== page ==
Birding enthusiasts nationwide are encouraged to participate in the 111th annual Audubon Christmas Bird Count, believed to be the longest-running wildlife census in the world.
The citizen project, which begins Tuesday and runs through Jan. 5, 2011, helps scientists assess the size of bird populations in local communities.
Count volunteers follow specified routes through a designated 15-mile-diameter circle, counting every bird they see or hear all day. It’s not just a species tally -- all birds are counted all day, giving an indication of the total number of birds in the circle that day. If observers live within a CBC circle, they may arrange in advance to count the birds at their feeders and submit those data to their compiler.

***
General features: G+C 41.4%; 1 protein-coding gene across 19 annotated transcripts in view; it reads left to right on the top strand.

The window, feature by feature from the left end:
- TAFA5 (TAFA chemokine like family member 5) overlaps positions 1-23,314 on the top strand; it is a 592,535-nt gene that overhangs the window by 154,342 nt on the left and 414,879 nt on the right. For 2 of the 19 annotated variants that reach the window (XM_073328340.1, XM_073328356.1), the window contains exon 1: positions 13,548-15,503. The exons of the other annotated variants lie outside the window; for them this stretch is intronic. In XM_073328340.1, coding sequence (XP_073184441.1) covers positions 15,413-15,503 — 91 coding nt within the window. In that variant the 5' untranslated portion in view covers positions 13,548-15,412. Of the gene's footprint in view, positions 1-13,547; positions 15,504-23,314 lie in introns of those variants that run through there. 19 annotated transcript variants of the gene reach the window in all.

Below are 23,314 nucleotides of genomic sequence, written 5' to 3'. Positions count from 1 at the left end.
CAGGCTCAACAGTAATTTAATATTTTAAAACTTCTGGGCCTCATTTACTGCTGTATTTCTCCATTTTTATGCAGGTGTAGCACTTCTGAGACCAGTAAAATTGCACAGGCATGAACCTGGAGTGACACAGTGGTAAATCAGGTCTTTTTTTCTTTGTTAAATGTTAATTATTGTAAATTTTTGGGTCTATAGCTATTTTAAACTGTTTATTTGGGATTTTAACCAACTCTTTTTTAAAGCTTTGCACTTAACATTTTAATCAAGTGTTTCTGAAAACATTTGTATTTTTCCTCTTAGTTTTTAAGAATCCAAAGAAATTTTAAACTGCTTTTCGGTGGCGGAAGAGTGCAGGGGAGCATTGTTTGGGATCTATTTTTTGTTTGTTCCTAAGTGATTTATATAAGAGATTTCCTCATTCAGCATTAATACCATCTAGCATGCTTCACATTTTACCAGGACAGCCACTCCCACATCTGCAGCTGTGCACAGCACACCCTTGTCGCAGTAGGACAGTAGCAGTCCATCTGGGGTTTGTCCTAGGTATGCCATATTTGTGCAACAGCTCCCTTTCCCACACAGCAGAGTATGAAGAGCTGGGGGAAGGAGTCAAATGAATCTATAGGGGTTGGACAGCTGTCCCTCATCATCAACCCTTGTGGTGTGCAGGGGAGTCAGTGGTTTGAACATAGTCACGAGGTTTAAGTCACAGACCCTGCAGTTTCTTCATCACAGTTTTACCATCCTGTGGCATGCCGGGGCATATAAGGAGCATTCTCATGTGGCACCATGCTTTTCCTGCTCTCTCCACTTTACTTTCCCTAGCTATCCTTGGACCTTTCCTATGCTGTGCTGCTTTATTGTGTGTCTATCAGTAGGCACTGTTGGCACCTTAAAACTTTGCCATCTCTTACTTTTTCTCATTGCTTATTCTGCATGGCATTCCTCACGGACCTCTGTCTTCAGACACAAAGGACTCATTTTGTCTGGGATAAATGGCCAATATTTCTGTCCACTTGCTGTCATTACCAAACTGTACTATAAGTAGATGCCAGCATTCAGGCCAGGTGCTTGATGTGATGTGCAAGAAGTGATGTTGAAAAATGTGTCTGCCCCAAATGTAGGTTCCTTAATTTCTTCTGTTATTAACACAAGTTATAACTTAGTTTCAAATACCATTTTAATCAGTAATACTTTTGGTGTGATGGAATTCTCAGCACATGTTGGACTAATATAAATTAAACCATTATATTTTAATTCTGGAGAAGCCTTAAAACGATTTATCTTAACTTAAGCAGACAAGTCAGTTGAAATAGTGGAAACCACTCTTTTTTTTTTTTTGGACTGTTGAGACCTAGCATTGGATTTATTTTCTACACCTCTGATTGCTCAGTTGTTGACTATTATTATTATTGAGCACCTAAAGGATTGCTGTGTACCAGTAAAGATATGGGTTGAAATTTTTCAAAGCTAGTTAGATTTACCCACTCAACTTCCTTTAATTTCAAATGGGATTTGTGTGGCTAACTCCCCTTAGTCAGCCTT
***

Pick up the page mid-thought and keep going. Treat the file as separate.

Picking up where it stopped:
Those interested in participating, be it at home or with a field party, need to register in advance. There is a $5 fee per field participant per count. Feeder watchers do not need to pay the fee, and all observers 18 and younger may count for free. Fees go toward funding the program and to help cover costs of generating materials, producing the annual summary and maintaining the CBC website and database.
A few of the frequently asked questions and answers posted on the Audobon website regarding the Christmas Bird Count are after the jump: